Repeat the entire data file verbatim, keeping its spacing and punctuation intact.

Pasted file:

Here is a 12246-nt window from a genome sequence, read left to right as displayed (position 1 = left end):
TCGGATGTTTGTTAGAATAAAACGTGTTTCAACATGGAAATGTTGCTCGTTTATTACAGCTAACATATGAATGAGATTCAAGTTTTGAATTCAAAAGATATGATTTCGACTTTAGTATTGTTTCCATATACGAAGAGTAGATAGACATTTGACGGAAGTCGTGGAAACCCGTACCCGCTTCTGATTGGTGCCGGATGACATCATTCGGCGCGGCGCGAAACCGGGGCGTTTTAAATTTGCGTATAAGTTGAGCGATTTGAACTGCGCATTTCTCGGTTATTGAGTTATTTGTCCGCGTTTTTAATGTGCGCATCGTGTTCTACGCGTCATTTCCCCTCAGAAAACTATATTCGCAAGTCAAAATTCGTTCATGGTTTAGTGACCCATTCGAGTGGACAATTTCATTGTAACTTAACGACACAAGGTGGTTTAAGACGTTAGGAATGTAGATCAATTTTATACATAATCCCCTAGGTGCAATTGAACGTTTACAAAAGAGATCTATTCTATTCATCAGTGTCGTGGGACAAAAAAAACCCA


Here is a 12246-nt window from a genome sequence, read left to right as displayed (position 1 = left end):
TCGGATGTTTGTTAGAATAAAACGTGTTTCAACATGGAAATGTTGCTCGTTTATTACAGCTAACATATGAATGAGATTCAAGTTTTGAATTCAAAAGATATGATTTCGACTTTAGTATTGTTTCCATATACGAAGAGTAGATAGACATTTGACGGAAGTCGTGGAAACCCGTACCCGCTTCTGATTGGTGCCGGATGACATCATTCGGCGCGGCGCGAAACCGGGGCGTTTTAAATTTGCGTATAAGTTGAGCGATTTGAACTGCGCATTTCTCGGTTATTGAGTTATTTGTCCGCGTTTTTAATGTGCGCATCGTGTTCTACGCGTCATTTCCCCTCAGAAAACTATATTCGCAAGTCAAAATTCGTTCATGGTTTAGTGACCCATTCGAGTGGACAATTTCATTGTAACTTAACGACACAAGGTGGTTTAAGACGTTAGGAATGTAGATCAATTTTATACATAATCCCCTAGGTGCAATTGAACGTTTACAAAAGAGATCTATTCTATTCATCAGTGTCGTGGGACAAAAAAAACCCA